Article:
Light has allowed architecture to experiment with the visual and emotional capabilities of a human being. It can create a sense of awe as did the Church of Light by Tadao Ando and a sense of eeriness like the Gothic churches. It has the power of empowering people against all the negative emotions surrounding them and can help them embrace the rule of nature where every life process comes to an end. It creates relationships and allows a seamless transformation that continuously shapes the world.
Natural light has, historically paced the healing of people and has been widely utilized and recommended in stressed surroundings. Crematorium Seisegem, Belgium designed by KAAN Architecten has enveloped the humanity of its visitors through the modernist approach where natural lighting plays a key role in enhancing material choices, breaking the spaces through geometric openings, and reminding people of their belongingness with nature.
Water has been the most crucial element in cremations. Traditionally, several religions around the world believe in immersing the ashes in the rivers and therefore, has been one of the main reasons behind the location of crematoriums by the vicinity of a water body like the crematoriums near River Ganga.
However, water has also been used as a design element to provide a sense of tranquillity and stillness and as an outdoor congregational space to remind the vastness of nature.
Ashwini Kumar Crematorium in Surat has been designed by Matharoo Associates to isolate itself from the urban setting only to face the Tapi River. While keeping in mind the religious beliefs, it gives a secular platform for cremation where the people, after the completion of rituals, move towards the river bank rather than the road, occasionally taking a dip in the river and then start for their homes representing the cyclic nature of life.
Materials act as the strongest relations between the public buildings of an era in terms of texture. The coarse and fine texture has been used to explore the emotive aspects of a physical space through touch.
Crematoriums with modernist and postmodernist styles of architecture have incorporated glass, concrete, wood, and steel, and so on to create a monotonous ambiance. Meiso no Mori Municipal Funeral Hall has been designed in context to a nearby mountain and a small lake in Gifu, Japan by Toyo Ito. The sweeping concrete roof is an example of the materials following nature for texture. The curved circulation spaces enveloped with glass look towards the lake, attaining the sense of healing essential for a crematorium.
Crematoriums have been designed with colors showing utmost sensitivity to the purpose of the design where colors of materials have been visualized, not only for the building but for a landscape that has the crematorium in the foreground and the urban setting in the background.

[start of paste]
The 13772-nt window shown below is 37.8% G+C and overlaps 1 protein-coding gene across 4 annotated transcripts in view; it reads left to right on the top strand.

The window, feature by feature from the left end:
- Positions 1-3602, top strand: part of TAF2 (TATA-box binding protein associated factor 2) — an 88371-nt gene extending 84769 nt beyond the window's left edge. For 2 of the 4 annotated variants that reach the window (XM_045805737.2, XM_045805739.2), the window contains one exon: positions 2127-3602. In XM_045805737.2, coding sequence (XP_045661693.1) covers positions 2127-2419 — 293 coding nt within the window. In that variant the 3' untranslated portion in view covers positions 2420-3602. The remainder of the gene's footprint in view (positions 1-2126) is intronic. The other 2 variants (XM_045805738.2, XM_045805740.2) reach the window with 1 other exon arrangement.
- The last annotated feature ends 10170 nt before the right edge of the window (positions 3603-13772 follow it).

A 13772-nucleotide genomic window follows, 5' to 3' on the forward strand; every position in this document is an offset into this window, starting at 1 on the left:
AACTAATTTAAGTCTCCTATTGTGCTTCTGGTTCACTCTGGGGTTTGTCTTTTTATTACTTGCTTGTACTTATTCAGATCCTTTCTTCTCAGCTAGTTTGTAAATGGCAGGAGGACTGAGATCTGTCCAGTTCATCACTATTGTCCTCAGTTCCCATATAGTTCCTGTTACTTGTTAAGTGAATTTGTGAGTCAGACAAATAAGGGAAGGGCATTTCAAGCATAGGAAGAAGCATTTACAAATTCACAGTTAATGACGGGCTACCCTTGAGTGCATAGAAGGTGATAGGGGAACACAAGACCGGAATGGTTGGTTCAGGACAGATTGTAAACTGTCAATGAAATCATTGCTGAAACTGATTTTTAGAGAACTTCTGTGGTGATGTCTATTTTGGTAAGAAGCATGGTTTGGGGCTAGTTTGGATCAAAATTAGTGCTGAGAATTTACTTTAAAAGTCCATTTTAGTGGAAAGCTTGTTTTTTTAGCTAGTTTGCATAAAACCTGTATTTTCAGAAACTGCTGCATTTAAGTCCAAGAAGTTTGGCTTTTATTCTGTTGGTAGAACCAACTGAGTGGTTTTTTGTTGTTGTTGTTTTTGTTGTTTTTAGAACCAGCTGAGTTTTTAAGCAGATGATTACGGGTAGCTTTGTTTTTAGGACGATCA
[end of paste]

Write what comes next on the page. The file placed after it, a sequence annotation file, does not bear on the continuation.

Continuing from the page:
The Zoetermeer Crematorium, Netherlands has been designed with CorTen steel in its façade, by architect Martijn de Gier of MYJ (now KBNG) to symbolize the corrosion of steel with the transition of life. The color and texture of the steel façade have turned the crematorium into a landmark as well as an important element of the landscape.
10. Space for staff and environmental conditions
A crematorium is extremely utilitarian that needs clean, well lit, and sanitized spaces for not only the ovens but to store the bodies as well. Some spaces can be selectively open for visits by families depending on religion, culture, and the concerned activity. The spaces are connected by a separate network of circulation, often away from the view of the grieving relatives and therefore, need proper organization.
The gas emission from the burning of the bodies should be under strict control and regulation due to its adverse impact on the environment.
As mentioned in Pluralising pasts: Heritage, identity, and place in multicultural societies by G. J.Ashworth, B.Graham, & J. E Tunbridge, a sense of place can be pluralistic and contested that can be seen in crematoriums due to the emotions involved in place experience. This can often result in ambiguity and therefore, the logistic aspects need to be meticulously planned with the help of the factors mentioned above and many more depending on the tradition, culture, religion as well as the predominant socio-economic condition.
- Tadao Ando, ‘Licht’, in Jahrbuch fur Licht und Architektur 1993, Berlin, 1993
- Grief and Healing in Architecture – Bachelor of Architecture Thesis by David Burns (https://issuu.com/davidburns/docs/david_burns_final_thesis_book)
- Designing a place for goodbye: The architecture of crematoria in theNetherlands – MirjamKlaassens, Peter Groote, 2012
- Death redesigned: British crematoria, history, architecture andlandscape – H.J Grainger, 2005
- The Science of Place and Well-Being, Esther M. Sternberg
- Typology: Crematorium – Article by Tom Wilkinson (https://www.architectural-review.com/essays/typology/typology-crematorium)
- Review of Mates & Davies (2005) Encyclopaedia of cremation.Mortality – J. Hockey, (2007).
- Crematorium / Architectural Bureau G.Natkevicius& Partners (https://www.archdaily.com/216622/crematorium-architectural-bureau-g-natkevicius-partners)
- Golders Green Crematorium- Memorials (https://www.thelondoncremation.co.uk/golders-green-crematorium/memorials)
- Crematorium Baumschulenweg / Shultes Frank Architeckten (https://www.archdaily.com/322464/crematorium-baumschulenweg-shultes-frank-architeckten)
- This Crematorium in Belgium is an Ode to Light, Not Darkness – Article by Mark Teo (https://www.azuremagazine.com/article/modernist-crematorium-siesegem)
12.Enhancing Sensory Environments of Crematoria – Tanya Bhatia (2014)
- Ashwinikumar Crematorium, Surat (http://matharooassociates.com/projects#public)
- Emotion in architecture; the experience of the user – Research Thesis by Simon Droog and Paul de Vries (https://issuu.com/pauldevries/docs/20090202_emotioninarchitecture_big)